In April, our special issue of BJSM reminds athletes, clinicians, and coaches that prevention of osteoarthritis is important for both younger and older athletes. Check these papers online first if you have BJSM access – otherwise they’ll be up on April 1st.
Dennis Caine and Yvonne Golightly review the epidemiology of OA, the effect of acute injury, epiphysial growth plate injury as well as the link between level of sports participation and OA during childhood. They suggest a link between youth sports injuries (most notably in the knee or ankle) and OA. Thus, efforts to prevent sport-related early-onset OA should begin during the childhood years. (Read full article here)
On the other side of the age spectrum, Jiri Dvorak’s review stems from Klunder et al’s seminal investigation that OA of the hip was significantly more frequent in retired football players than controls. Dvorak assesses FIFA data on injury prevention programs and injury related drug use. The team found a problem of excessive medication use in top-level female and male international football players. “Research into the early onset of osteoarthritis in sports and in particular the most popular sport, football, should include an early diagnosis of small cartilage lesions in the joints which might be treated and reduce the later onset of osteoarthritis.” (Read full article here)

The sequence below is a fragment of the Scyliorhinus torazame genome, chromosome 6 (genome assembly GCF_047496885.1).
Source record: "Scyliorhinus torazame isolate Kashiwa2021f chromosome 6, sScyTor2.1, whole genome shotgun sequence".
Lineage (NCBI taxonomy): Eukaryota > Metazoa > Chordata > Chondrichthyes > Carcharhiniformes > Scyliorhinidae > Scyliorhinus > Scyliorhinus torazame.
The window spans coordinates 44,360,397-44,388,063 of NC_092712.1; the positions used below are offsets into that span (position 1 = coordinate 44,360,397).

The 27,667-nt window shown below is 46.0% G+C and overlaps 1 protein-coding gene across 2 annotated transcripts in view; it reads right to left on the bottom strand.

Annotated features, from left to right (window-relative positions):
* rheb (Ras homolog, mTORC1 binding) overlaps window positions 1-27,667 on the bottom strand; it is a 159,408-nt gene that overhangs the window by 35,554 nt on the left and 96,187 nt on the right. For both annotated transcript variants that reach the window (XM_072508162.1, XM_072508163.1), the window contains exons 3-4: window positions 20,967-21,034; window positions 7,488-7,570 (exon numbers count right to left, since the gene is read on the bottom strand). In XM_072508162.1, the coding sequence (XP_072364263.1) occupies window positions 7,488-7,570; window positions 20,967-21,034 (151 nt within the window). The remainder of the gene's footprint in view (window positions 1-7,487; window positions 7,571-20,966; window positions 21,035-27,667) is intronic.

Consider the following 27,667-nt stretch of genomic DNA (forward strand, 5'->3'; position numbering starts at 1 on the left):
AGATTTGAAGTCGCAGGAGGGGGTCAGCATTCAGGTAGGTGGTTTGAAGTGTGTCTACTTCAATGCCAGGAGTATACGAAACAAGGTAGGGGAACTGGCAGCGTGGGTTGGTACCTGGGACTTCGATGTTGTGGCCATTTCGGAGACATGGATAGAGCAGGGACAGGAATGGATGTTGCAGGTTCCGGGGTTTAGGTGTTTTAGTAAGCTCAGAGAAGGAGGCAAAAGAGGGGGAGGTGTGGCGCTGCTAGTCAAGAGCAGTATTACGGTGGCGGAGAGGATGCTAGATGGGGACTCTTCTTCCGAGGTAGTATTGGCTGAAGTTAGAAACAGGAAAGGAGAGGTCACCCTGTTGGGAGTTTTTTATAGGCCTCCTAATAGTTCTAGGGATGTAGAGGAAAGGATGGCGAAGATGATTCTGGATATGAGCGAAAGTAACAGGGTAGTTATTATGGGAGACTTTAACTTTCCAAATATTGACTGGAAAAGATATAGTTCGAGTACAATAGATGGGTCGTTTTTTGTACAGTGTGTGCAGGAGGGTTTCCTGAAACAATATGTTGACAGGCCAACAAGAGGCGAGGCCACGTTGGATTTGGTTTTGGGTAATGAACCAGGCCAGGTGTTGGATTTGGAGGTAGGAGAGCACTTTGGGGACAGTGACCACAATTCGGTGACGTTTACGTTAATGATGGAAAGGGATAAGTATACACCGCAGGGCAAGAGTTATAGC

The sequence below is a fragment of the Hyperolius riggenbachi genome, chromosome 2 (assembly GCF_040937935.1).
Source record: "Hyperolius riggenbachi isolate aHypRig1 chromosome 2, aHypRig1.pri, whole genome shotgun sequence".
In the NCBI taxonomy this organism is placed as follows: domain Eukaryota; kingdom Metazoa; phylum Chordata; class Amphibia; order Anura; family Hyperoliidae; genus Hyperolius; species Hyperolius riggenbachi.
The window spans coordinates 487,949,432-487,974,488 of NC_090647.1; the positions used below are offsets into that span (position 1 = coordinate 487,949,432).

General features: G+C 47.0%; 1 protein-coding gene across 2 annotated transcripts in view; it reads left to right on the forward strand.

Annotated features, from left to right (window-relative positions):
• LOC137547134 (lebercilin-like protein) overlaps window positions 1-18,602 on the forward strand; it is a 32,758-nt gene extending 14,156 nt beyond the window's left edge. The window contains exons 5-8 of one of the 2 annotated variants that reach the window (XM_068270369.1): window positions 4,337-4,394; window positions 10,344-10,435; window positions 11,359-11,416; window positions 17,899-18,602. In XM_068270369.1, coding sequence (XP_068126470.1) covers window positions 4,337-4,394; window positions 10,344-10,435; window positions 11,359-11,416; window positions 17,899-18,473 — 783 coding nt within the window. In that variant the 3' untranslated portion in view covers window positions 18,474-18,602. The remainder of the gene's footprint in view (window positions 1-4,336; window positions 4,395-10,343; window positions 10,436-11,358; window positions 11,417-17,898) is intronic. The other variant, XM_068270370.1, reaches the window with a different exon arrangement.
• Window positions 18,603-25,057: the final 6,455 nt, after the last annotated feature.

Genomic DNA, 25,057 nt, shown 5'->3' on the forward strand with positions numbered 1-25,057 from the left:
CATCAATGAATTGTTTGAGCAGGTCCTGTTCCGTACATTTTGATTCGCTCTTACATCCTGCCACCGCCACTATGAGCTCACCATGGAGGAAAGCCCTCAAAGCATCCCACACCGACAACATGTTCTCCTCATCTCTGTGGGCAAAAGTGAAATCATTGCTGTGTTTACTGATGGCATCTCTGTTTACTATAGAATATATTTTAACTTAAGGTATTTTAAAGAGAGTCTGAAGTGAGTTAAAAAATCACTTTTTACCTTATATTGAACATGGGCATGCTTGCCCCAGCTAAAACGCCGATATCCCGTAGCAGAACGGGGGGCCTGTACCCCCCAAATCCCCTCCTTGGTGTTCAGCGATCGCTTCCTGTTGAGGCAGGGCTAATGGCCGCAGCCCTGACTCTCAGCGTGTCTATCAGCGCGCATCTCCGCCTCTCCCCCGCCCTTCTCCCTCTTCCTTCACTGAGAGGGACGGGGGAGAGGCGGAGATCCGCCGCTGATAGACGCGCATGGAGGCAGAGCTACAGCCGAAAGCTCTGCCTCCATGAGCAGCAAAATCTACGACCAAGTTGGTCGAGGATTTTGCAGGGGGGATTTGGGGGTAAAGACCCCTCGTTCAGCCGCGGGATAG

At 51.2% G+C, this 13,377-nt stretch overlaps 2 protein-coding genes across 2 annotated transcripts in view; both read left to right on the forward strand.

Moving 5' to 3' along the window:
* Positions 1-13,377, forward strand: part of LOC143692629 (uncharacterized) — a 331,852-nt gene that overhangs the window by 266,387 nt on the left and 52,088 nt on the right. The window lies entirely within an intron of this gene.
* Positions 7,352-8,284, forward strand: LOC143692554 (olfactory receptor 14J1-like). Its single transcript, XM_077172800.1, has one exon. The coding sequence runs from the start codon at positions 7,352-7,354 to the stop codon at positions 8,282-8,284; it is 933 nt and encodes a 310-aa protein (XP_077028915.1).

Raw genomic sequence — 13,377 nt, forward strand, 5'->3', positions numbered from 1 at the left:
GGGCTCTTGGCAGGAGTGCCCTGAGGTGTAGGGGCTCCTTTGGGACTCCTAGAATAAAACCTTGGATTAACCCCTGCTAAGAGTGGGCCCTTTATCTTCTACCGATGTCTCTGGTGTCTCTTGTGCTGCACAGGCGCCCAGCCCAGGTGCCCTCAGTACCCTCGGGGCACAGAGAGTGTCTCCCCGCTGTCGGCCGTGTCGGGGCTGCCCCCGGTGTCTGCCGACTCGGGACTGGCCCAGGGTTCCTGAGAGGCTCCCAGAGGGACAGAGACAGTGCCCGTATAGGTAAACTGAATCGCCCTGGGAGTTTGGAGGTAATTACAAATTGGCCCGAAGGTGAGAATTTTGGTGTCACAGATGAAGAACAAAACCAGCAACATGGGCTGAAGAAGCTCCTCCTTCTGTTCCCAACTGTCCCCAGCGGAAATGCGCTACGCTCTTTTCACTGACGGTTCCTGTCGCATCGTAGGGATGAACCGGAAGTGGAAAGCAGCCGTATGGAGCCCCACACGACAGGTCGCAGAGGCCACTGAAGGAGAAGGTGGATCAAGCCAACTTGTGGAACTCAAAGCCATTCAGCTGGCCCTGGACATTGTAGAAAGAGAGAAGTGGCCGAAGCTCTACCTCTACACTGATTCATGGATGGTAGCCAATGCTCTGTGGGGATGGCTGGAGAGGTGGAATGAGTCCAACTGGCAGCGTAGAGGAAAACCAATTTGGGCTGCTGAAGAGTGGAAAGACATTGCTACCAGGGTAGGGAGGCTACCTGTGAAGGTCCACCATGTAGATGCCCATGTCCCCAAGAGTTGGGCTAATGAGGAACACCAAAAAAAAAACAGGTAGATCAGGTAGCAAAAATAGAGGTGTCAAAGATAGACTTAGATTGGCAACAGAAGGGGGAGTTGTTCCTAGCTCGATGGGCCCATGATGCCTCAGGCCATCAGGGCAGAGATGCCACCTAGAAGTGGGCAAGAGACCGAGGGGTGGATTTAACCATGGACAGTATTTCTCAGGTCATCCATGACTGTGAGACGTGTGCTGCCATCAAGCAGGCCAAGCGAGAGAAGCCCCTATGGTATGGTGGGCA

Hideki Takeda et al. offer a review of OA treatments (in both athletes and non-athletes). Unfortunately, surgical or physical rehabilitation does not preclude OA in the knee, and injury prevention is therefore imperative. (Read full article here)